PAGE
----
58 Tiger Cub Motorcycle

FRS 106, Michael Littman – Spring 2017

March 7, 2017 (Tuesday, Week 5)


  • Updates on shop progress
  • Readings with Gideon Rosen


  • Bottom End: Cleaned the transmission gears, counted them – the cycle has a standard ratio; Given a kinex model to explain to the class on Thursday
  • Clutch: Cleaned – oil parts, sprocket of clutch, ball bearings; Took inventory of clutch
  • Electrical: Tested capacitor
  • FastenersFound new seals; Cleaned the carb, began putting it back together
  • Forks: Cleaned fork, prepared it to be sent to powder coater
  • Frame: Sandblasted and polished rear struts – will begin painting; Frame needs to be welded
  • Top End: Machined dowels to align the head with the barrel (made a replacement part)
  • Wheels: Scrubbed wheels to get off rust


We were joined by Professor Gideon Rosen, a philosopher at Princeton

Rosen’s Background:

  • Mathematics: What is it? How can we know something is proved and with certainty if it is invisible and created?
  • Ethics: How should we live? Do we live in a deterministic universe?  Ethics deals with the application of morals and responsibility versus free will.
  • Rosen doesn’t have one key philosopher he looks to, for no one philosopher answers every question.

General Questions for Rosen

  • Why study philosophy?  It sharpens one’s thinking needed to deal with “muddy” topics.  Also, it brings the intrinsic value of reflection, and meets a genuine intellectual need in some people.
  • What is metaphysics? The study of reality – objects, their structures, and the principals governing them.  It looks to define which features are real and which depend on our minds and the way we perceive.

Zen and the Art of Motorcycle Maintenance, Chapters 10-11 

  • Scientific method leads to infinite hypotheses; it is constantly evolving new knowledge.
  • One view: Truth differs from what is “known” to be true.  Humans find facts, but do not make them.
  • Another view: Humans are not finding facts, rather new ways to describe reality.
  • Some intuition is required to make some hypotheses.
  • Kant: “a priori” – many objective features are subjective – we impose time on objects, but we aren’t detecting the passage of time
  • Whatever is out there, we cannot know anything about it beyond how it presents itself to us – we cannot peel away the layers of our minds to see what it really is (a mind independent world does not exist)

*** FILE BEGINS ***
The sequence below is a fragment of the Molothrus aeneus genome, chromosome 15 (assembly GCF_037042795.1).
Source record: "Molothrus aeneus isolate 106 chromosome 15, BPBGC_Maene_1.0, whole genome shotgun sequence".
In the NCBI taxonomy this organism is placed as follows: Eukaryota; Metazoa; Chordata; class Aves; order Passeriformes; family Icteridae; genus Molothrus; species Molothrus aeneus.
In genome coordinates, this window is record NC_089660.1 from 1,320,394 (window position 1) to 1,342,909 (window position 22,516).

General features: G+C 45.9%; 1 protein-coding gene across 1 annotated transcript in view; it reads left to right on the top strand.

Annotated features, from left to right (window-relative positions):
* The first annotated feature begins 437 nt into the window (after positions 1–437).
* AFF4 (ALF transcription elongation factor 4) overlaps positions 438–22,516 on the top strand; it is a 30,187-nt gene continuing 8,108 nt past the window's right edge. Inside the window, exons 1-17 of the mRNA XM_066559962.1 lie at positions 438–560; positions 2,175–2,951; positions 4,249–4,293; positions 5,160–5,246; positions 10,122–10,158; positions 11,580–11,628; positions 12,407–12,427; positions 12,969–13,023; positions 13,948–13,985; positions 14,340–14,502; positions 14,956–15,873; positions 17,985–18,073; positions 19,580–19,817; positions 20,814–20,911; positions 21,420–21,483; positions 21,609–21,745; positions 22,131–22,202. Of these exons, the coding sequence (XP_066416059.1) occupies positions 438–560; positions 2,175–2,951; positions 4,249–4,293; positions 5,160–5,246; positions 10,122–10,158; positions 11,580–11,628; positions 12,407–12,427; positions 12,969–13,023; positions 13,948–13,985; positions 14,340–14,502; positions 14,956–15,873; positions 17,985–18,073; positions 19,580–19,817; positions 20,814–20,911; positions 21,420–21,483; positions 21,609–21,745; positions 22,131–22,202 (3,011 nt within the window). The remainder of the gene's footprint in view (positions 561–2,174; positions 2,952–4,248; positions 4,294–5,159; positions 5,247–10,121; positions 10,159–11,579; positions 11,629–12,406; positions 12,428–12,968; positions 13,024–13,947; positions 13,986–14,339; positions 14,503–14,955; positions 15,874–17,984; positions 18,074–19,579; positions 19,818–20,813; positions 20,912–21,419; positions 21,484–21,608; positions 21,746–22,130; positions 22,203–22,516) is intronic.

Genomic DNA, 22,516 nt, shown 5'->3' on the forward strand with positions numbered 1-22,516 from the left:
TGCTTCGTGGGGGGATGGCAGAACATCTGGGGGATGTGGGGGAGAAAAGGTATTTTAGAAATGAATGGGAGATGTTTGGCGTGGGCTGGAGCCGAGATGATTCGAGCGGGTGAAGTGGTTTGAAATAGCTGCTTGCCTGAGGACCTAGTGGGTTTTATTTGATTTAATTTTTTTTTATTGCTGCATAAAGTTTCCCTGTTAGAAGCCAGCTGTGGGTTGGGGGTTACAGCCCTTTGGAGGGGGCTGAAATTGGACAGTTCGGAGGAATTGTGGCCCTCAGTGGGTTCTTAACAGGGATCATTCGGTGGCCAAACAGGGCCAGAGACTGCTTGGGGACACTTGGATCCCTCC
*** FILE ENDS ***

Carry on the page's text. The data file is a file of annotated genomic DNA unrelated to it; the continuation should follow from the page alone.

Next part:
• Motorcycle used to teach philosophy:
    • Concept of a motorcycle helps you know what it is as you move around it.
    • You know the motorcycle is not changing as you move even though your experience of it is.
    • The mind constructs the underlying permanent thing that resides below the changing sensory information.
  • Machine learning, when teaching machines how to identify an object, e.g. a chair
  • Hume said with just sensation and reason there is no learning.  To know more about an object, you need to bring some prior knowledge.
  • Kant tries to describe the algorithm the mind uses to go from sensation to object, and how we are able to make predictions about unseen sides of an object.
  • Rationality – what is it?
    • Coherent relations among beliefs – e.g. even a hallucinator can be rational
  • Reason – what is it?
    • Capacity of the mind for arriving at knowledge of one truth from other truths
  • Is perception hypothesis?
    • In modern view, yes.
    • In past, perception led to reason.
  • Pure reason is supposed to be free of perception.
  • Kant’s thesis: No knowledge of objective reality can come without some experience.
  • Reason applied to ethics:
    • Utilitarianism – moral requirement to act for the greatest good
    • Utilitariansim is a preposterous assumption e.g under it, a doctor should kill a healthy patient to give organs to several sick ones because the net survival is greater
    • But very simple reasoning behind this principle
    • Ends justify the means – very easily abused
  • Rosen’s opinion of ZAMM?
    • The story of a failed amateur philosopher
    • Gives a good example of the mind drifting the philosophical direction
  • Mindlessness is never the solution.
  • Everything needs intuition and imagination – from science to the arts
  • People have different levels of skepticism about the validity of generally accepted underlying views.
  • If one desires knowledge, classical is best.
  • Romantics can have valuable experience but cannot have an understanding of object.
  • So what is beauty?
    • An attention to detail
    • Some things are beautiful because they are useful, not in spite of it, e.g. structural art